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12 Top Tips for Working from Home and Home Schooling

Working from home and homeschooling
(Last Updated On: 08/05/2021)

Since last year (2020), several families have had to adapt to a routine where both parents and children go about their home responsibilities. Parents have been working remotely, and children have been taking their classes online from home.

While this is a temporary pandemic-driven requirement for many families, it can also turn into a permanent fixture if you decide to work remotely and home school your child.

Working from home and then also supervising your homeschooling children can be difficult. Nonetheless, you can take some steps to help you and your child make this tricky situation work.

This post will share 12 top tips for working from home and homeschooling for all those families still getting used to this different routine.

1. Start the Day Early

Working from home can take more than your regular shift hours. On top of that, if you are a homeschooling mum, things can see more delays and interruptions. Therefore, you need to make the most of daytime hours, which is only possible if you start your day early. While it is tempting to stay in bed in pyjamas when operating from home, this procrastinated approach can mess up your routine in the long run.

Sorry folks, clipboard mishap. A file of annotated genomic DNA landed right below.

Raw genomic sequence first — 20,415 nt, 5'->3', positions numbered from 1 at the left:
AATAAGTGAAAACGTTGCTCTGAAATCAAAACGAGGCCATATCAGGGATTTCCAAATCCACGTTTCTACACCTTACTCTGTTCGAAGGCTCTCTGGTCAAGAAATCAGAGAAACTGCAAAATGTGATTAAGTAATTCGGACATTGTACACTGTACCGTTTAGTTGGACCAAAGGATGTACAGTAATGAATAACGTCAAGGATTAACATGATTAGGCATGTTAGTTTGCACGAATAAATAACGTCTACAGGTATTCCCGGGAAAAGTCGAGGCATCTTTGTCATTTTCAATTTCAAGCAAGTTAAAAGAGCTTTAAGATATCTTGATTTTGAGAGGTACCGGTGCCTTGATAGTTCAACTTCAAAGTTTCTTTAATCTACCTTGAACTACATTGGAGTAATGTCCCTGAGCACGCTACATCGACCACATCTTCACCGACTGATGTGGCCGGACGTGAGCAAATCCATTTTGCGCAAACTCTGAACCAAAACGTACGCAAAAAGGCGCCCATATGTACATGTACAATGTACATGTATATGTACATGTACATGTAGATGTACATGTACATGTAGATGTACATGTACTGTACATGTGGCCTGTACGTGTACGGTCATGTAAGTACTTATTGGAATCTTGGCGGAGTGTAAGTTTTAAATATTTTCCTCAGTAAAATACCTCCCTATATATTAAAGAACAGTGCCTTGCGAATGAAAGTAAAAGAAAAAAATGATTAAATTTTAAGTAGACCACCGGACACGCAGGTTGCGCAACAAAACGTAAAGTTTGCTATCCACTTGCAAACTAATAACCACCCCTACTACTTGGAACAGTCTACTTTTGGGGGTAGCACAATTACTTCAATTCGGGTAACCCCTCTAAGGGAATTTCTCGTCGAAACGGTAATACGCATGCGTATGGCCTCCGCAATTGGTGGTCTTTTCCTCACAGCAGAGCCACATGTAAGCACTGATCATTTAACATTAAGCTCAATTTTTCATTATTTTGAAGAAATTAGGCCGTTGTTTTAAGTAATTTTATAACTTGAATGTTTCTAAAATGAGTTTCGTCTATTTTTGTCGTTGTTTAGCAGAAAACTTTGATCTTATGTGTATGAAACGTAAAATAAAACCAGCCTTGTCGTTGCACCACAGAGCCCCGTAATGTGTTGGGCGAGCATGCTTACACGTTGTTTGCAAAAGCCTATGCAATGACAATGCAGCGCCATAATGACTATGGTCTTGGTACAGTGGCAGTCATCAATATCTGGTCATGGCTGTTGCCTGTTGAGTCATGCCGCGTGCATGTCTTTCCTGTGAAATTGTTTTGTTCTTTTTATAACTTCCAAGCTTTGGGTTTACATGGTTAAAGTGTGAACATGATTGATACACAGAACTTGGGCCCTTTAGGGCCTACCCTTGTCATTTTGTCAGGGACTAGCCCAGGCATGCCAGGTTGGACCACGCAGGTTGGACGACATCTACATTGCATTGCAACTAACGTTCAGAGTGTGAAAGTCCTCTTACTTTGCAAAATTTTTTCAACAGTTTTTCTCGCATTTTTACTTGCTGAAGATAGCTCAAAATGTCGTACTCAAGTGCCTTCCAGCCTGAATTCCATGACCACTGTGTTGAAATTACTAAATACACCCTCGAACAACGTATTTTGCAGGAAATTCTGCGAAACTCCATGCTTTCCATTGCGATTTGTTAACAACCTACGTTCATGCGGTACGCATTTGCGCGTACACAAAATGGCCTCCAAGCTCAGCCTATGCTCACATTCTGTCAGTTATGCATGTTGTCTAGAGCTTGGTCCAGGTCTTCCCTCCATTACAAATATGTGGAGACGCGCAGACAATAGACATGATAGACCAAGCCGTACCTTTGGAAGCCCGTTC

2. Have To-Do Lists, Chore Charts, Reminder Lists

You and your child can’t keep track of every task through verbal reminders. You need to jot down everything you and your kid are supposed to work on the day. To-do lists, schedulers, chore charts, and other similar accessories can come in quite handy in doing that.

3. Plan the Day in Short Segments

While filling those chore charts and to-do lists, make sure you don’t have hours’ long single sessions. Try to break down your day in as short chunks as possible. This segmentation turns an overwhelming day into a more manageable list of things to do.

4. Schedule Activities that the Child Can Take Care of Themselves

When working from home, you can’t supervise/guide/teach your children the whole time. To get around this limitation, you need to include things in your child’s routine where they can easily engage and learn things without needing your continuous participation. 

Documentaries, video tutorials, interactive books, etc., can help you set those self-taught sessions for your child.

5. Creatively Manage the Work Space

Many families don’t have enough space where parents and children can have their separate workstations. If you also face the same constraint, you need to get creative in managing the workspace for yourself and your homeschooling child. For instance, if you share the same desk, use a desk divider, in-trays, and folders to keep things tidy and easy to work on.

Moreover, you and your child can change spots throughout the day to have your work and school activities without interrupting each other. For instance, the child can have their self-learning activity or read in the lounge. Similarly, you can attend your online meetings and calls from any quiet corner of the house.

6. Insert Small Breaks Here and There